A Redwood City-based nonprofit could take over management of the Palo Alto Animal Shelter as soon as next January, city staff and a spokesman for the group Pets In Need confirmed this week.
The City of Palo Alto plans to bring a "letter of intent" to the City Council on Aug. 21, the next step in transferring the shelter's operations from the municipality to the nonprofit, a plan that's been in the works since last fall.
The letter of intent will outline the scope of operations, the city's and the nonprofit's roles, and a fundraising plan for a possible new facility.
Under the agreement, Pets In Need will continue all current shelter services for the next three to five years. Two other groups — the Friends of the Palo Alto Animal Shelter and Palo Alto Humane Society — could potentially be involved with fundraising and educational programs, city staff and the nonprofit group said.
Assistant City Manager Ed Shikada said exact details of the letter are still being finalized, particularly related to financing any renovations of the 45-year-old building at 3281 E. Bayshore Road or conducting a feasibility study for a new building.
Not included as a Pets in Need responsibility will be animal-control services, which will continue to be handled by the police department. Animal control officers, their vehicles and equipment will be paid for by the city, Shikada said.
The letter of intent is not a binding agreement, but it offers a timeline for developing a management agreement between the nonprofit and city, which the nonprofit hopes will be completed and approved by the council in the next few months, Pets In Need spokeswoman Alexandra Baggs said.
Palo Alto's shelter takes in approximately 500 domesticated animals annually (dogs, cats, rabbits, guinea pigs and others) from Palo Alto, Los Altos and Los Altos Hills, plus about 1,000 injured and sick wild animals. Staff transfers wildlife to the San Mateo County-based Peninsula Humane Society facility in Burlingame; Pets In Need would continue that contract, Baggs said.
The shelter's future has been under discussion since 2012. The City of Mountain View, which contracted with Palo Alto Animal Services for 18 years, dropped its contract in November 2011 in part because of the facility's aging amenities and a cheaper contract with the Santa Clara-based Silicon Valley Animal Control Authority.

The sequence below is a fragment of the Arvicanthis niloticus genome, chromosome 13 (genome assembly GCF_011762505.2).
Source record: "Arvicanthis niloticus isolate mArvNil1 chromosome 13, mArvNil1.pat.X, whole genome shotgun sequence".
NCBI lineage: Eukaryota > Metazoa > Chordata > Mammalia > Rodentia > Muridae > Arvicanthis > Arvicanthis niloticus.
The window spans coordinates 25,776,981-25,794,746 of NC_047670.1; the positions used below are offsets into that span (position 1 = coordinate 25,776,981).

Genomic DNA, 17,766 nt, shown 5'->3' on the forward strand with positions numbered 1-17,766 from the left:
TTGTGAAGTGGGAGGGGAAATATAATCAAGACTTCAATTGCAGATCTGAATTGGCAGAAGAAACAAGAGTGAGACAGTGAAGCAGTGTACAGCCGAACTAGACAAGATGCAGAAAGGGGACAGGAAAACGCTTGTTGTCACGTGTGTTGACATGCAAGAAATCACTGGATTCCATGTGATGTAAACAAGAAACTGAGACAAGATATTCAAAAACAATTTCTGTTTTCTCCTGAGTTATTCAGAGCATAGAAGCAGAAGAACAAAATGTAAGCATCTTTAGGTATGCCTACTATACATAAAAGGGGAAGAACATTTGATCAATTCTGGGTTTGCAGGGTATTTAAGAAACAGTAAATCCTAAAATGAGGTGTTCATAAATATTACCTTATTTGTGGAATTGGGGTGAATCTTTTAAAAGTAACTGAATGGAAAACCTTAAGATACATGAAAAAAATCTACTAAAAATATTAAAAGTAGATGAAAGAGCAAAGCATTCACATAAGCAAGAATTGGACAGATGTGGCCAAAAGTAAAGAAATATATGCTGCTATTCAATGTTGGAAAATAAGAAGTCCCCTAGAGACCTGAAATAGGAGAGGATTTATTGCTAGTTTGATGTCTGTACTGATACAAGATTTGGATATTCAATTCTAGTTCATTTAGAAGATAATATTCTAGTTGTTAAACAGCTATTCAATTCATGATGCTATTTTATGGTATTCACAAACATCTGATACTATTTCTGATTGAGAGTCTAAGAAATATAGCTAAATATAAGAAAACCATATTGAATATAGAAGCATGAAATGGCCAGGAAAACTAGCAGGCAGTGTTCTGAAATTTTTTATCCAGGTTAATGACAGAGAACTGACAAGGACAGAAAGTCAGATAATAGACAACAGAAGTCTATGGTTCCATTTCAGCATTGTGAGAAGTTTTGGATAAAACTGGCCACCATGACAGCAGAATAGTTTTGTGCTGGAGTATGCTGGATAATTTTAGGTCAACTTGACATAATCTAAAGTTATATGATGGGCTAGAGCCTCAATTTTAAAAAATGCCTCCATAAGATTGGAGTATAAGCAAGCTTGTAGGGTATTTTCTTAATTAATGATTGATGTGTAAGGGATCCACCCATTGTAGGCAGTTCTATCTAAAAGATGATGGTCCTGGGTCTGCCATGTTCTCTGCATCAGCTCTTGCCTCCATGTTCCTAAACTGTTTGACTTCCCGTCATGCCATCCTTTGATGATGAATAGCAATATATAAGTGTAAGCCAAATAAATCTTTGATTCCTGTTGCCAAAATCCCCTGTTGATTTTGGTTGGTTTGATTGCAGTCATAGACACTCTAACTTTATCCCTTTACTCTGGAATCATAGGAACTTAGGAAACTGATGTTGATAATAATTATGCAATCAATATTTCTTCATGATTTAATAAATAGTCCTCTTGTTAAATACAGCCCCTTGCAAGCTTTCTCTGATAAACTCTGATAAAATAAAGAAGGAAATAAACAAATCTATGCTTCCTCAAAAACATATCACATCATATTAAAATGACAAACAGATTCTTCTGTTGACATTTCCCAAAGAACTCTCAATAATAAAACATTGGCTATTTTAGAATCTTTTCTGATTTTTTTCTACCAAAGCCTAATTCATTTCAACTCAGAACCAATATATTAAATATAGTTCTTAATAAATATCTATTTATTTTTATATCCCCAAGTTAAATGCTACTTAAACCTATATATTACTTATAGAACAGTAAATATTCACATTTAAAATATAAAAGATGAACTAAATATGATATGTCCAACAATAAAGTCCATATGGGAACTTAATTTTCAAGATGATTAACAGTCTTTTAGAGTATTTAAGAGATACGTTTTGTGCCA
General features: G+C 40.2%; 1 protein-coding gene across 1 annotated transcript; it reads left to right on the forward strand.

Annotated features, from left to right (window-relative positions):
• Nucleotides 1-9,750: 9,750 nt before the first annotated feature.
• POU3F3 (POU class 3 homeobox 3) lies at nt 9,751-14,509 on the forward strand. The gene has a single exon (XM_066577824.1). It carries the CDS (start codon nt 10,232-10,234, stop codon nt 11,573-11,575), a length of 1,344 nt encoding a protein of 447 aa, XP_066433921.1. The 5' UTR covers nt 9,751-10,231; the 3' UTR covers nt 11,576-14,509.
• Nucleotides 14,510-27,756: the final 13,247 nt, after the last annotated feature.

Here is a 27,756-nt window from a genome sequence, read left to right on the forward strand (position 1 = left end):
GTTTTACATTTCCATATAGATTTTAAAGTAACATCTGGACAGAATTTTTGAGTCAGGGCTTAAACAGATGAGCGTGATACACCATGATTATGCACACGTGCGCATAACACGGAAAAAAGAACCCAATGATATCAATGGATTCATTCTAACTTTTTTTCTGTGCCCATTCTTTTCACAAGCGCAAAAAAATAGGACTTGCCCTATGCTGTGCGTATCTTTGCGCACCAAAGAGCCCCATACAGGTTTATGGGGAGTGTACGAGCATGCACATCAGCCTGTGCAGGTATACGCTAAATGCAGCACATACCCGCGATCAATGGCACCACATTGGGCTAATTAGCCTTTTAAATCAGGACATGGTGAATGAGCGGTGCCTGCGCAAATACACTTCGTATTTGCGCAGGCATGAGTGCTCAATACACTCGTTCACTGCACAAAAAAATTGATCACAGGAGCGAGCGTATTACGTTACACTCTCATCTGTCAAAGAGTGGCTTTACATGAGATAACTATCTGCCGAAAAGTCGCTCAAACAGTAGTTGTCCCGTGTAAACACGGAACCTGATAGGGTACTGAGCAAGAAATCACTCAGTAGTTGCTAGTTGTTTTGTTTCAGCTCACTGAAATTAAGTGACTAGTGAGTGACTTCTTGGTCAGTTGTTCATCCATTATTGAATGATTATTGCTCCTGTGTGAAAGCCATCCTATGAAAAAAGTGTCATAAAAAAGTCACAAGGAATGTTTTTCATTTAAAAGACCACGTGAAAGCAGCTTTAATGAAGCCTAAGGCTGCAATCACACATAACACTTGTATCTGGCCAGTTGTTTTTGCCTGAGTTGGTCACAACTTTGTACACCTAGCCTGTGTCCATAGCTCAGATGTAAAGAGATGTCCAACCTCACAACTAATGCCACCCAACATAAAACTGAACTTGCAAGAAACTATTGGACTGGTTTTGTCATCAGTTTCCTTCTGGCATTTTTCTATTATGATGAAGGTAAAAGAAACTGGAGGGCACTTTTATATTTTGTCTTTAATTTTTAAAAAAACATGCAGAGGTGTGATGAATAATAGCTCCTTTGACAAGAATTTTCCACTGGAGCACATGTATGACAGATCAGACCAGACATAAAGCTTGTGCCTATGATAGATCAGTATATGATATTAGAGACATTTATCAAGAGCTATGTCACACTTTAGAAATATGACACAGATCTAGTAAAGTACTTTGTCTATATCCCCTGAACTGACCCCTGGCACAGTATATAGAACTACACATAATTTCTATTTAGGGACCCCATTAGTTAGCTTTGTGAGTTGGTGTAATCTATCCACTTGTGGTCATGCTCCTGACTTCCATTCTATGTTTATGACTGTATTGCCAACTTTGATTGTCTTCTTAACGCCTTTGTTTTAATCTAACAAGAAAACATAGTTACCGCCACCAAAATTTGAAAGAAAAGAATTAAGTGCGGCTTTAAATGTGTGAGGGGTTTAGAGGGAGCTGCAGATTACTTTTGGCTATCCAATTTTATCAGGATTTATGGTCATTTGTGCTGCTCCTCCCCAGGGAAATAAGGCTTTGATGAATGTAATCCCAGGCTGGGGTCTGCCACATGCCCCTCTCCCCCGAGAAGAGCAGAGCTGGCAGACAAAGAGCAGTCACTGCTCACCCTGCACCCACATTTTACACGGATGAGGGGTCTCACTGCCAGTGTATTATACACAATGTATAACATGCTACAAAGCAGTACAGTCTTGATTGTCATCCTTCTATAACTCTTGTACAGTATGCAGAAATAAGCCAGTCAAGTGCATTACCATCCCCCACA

The facility needs seismic retrofitting, and Palo Alto staff estimated at that time that a new shelter would cost about $7 million. The City of Mountain View did not want to be responsible for that expense, officials said in 2011.
The departure cost the City of Palo Alto dearly, as Mountain View had been contributing $450,000 annually to the shelter operation. According to a 2015 auditor's report, Palo Alto Animal Services was experiencing a net loss of $900,000 annually. The audit also found the shelter's challenges are "unlikely to be resolved if it continues operating as solely a city-managed function without a significant increase in general fund subsidy, donations, and/or revenue-generating contracts."
Palo Alto could save $200,000 in the first fiscal year by outsourcing to Pets In Need, with greater savings expected in the following years, said Khashayar "Cash" Alaee, city senior management analyst and the project's lead executive.
"It's fair to say that the amount of specific savings is an open question," Shikada said. "We may decide the personnel savings would be put into the new building."